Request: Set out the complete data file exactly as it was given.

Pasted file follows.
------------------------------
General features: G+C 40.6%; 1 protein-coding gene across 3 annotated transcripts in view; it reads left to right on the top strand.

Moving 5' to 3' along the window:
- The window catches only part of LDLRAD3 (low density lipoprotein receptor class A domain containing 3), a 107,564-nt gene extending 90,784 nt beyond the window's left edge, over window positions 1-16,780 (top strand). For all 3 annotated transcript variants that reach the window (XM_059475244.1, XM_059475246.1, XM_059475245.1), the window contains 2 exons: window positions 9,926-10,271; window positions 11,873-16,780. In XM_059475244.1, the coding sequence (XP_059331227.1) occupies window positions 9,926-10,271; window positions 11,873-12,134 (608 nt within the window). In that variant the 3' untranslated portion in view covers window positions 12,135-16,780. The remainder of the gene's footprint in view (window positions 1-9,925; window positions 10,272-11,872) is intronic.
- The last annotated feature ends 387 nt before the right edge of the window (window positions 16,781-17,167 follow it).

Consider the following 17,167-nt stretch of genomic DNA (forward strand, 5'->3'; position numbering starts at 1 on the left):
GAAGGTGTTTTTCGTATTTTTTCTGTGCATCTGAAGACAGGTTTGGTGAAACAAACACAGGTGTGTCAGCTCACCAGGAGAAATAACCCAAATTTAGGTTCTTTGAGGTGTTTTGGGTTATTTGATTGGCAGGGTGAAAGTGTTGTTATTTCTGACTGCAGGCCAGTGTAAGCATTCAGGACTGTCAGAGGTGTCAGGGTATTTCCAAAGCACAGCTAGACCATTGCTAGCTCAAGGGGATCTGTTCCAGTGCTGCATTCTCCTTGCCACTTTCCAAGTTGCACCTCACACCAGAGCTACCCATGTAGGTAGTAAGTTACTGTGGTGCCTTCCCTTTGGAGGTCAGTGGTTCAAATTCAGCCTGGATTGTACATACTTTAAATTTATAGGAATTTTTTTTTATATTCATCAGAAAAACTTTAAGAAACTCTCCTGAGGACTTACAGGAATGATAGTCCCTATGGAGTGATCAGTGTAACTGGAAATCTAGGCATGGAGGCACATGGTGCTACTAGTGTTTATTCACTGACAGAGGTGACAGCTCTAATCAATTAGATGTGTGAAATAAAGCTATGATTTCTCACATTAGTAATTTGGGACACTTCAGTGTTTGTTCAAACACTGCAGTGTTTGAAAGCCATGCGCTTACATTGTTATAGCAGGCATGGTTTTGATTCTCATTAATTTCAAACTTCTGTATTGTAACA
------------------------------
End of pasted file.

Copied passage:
General features: G+C 40.6%; 1 protein-coding gene across 3 annotated transcripts in view; it reads left to right on the top strand.

Moving 5' to 3' along the window:
- The window catches only part of LDLRAD3 (low density lipoprotein receptor class A domain containing 3), a 107,564-nt gene extending 90,784 nt beyond the window's left edge, over window positions 1-16,780 (top strand). For all 3 annotated transcript variants that reach the window (XM_059475244.1, XM_059475246.1, XM_059475245.1), the window contains 2 exons: window positions 9,926-10,271; window positions 11,873-16,780. In XM_059475244.1, the coding sequence (XP_059331227.1) occupies window positions 9,926-10,271; window positions 11,873-12,134 (608 nt within the window). In that variant the 3' untranslated portion in view covers window positions 12,135-16,780. The remainder of the gene's footprint in view (window positions 1-9,925; window positions 10,272-11,872) is intronic.
- The last annotated feature ends 387 nt before the right edge of the window (window positions 16,781-17,167 follow it).

Consider the following 17,167-nt stretch of genomic DNA (forward strand, 5'->3'; position numbering starts at 1 on the left):
GAAGGTGTTTTTCGTATTTTTTCTGTGCATCTGAAGACAGGTTTGGTGAAACAAACACAGGTGTGTCAGCTCACCAGGAGAAATAACCCAAATTTAGGTTCTTTGAGGTGTTTTGGGTTATTTGATTGGCAGGGTGAAAGTGTTGTTATTTCTGACTGCAGGCCAGTGTAAGCATTCAGGACTGTCAGAGGTGTCAGGGTATTTCCAAAGCACAGCTAGACCATTGCTAGCTCAAGGGGATCTGTTCCAGTGCTGCATTCTCCTTGCCACTTTCCAAGTTGCACCTCACACCAGAGCTACCCATGTAGGTAGTAAGTTACTGTGGTGCCTTCCCTTTGGAGGTCAGTGGTTCAAATTCAGCCTGGATTGTACATACTTTAAATTTATAGGAATTTTTTTTTATATTCATCAGAAAAACTTTAAGAAACTCTCCTGAGGACTTACAGGAATGATAGTCCCTATGGAGTGATCAGTGTAACTGGAAATCTAGGCATGGAGGCACATGGTGCTACTAGTGTTTATTCACTGACAGAGGTGACAGCTCTAATCAATTAGATGTGTGAAATAAAGCTATGATTTCTCACATTAGTAATTTGGGACACTTCAGTGTTTGTTCAAACACTGCAGTGTTTGAAAGCCATGCGCTTACATTGTTATAGCAGGCATGGTTTTGATTCTCATTAATTTCAAACTTCTGTATTGTAACA